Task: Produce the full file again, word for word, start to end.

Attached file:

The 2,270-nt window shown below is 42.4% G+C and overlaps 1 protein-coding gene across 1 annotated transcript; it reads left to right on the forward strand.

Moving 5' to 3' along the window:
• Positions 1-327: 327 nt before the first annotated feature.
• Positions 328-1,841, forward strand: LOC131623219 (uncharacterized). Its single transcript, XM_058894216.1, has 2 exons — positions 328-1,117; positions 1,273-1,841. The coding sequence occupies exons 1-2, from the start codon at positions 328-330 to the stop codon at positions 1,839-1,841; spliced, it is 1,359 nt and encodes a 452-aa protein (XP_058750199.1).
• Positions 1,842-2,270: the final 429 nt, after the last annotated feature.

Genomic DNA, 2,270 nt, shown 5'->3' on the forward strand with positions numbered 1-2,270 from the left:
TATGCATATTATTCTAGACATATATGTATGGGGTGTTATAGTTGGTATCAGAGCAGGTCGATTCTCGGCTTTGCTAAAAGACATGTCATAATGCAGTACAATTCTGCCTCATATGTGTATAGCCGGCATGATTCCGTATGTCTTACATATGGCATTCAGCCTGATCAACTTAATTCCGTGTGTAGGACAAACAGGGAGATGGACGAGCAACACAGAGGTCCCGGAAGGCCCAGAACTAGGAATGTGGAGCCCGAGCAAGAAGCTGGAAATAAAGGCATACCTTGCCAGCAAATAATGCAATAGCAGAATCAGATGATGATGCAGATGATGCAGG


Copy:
The 2,270-nt window shown below is 42.4% G+C and overlaps 1 protein-coding gene across 1 annotated transcript; it reads left to right on the forward strand.

Moving 5' to 3' along the window:
• Positions 1-327: 327 nt before the first annotated feature.
• Positions 328-1,841, forward strand: LOC131623219 (uncharacterized). Its single transcript, XM_058894216.1, has 2 exons — positions 328-1,117; positions 1,273-1,841. The coding sequence occupies exons 1-2, from the start codon at positions 328-330 to the stop codon at positions 1,839-1,841; spliced, it is 1,359 nt and encodes a 452-aa protein (XP_058750199.1).
• Positions 1,842-2,270: the final 429 nt, after the last annotated feature.

Genomic DNA, 2,270 nt, shown 5'->3' on the forward strand with positions numbered 1-2,270 from the left:
TATGCATATTATTCTAGACATATATGTATGGGGTGTTATAGTTGGTATCAGAGCAGGTCGATTCTCGGCTTTGCTAAAAGACATGTCATAATGCAGTACAATTCTGCCTCATATGTGTATAGCCGGCATGATTCCGTATGTCTTACATATGGCATTCAGCCTGATCAACTTAATTCCGTGTGTAGGACAAACAGGGAGATGGACGAGCAACACAGAGGTCCCGGAAGGCCCAGAACTAGGAATGTGGAGCCCGAGCAAGAAGCTGGAAATAAAGGCATACCTTGCCAGCAAATAATGCAATAGCAGAATCAGATGATGATGCAGATGATGCAGG